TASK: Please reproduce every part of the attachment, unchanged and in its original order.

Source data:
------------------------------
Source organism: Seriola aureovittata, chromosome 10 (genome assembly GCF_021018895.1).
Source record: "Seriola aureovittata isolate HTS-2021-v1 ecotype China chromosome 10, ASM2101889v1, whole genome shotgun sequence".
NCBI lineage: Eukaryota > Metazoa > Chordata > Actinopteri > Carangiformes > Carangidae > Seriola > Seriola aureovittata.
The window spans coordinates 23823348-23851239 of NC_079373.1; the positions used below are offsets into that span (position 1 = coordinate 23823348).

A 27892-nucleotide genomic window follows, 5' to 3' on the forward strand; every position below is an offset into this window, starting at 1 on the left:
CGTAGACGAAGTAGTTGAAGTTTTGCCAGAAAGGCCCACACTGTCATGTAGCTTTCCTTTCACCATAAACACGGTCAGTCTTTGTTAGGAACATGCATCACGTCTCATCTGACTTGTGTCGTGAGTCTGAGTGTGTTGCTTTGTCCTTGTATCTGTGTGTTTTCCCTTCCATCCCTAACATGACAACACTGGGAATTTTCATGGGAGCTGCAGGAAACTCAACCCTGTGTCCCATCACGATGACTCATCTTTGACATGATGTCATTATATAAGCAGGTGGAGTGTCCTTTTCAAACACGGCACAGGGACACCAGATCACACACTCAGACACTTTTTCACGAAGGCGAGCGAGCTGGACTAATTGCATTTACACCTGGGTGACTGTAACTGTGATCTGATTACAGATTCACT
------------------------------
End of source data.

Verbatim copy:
Source organism: Seriola aureovittata, chromosome 10 (genome assembly GCF_021018895.1).
Source record: "Seriola aureovittata isolate HTS-2021-v1 ecotype China chromosome 10, ASM2101889v1, whole genome shotgun sequence".
NCBI lineage: Eukaryota > Metazoa > Chordata > Actinopteri > Carangiformes > Carangidae > Seriola > Seriola aureovittata.
The window spans coordinates 23823348-23851239 of NC_079373.1; the positions used below are offsets into that span (position 1 = coordinate 23823348).

A 27892-nucleotide genomic window follows, 5' to 3' on the forward strand; every position below is an offset into this window, starting at 1 on the left:
CGTAGACGAAGTAGTTGAAGTTTTGCCAGAAAGGCCCACACTGTCATGTAGCTTTCCTTTCACCATAAACACGGTCAGTCTTTGTTAGGAACATGCATCACGTCTCATCTGACTTGTGTCGTGAGTCTGAGTGTGTTGCTTTGTCCTTGTATCTGTGTGTTTTCCCTTCCATCCCTAACATGACAACACTGGGAATTTTCATGGGAGCTGCAGGAAACTCAACCCTGTGTCCCATCACGATGACTCATCTTTGACATGATGTCATTATATAAGCAGGTGGAGTGTCCTTTTCAAACACGGCACAGGGACACCAGATCACACACTCAGACACTTTTTCACGAAGGCGAGCGAGCTGGACTAATTGCATTTACACCTGGGTGACTGTAACTGTGATCTGATTACAGATTCACT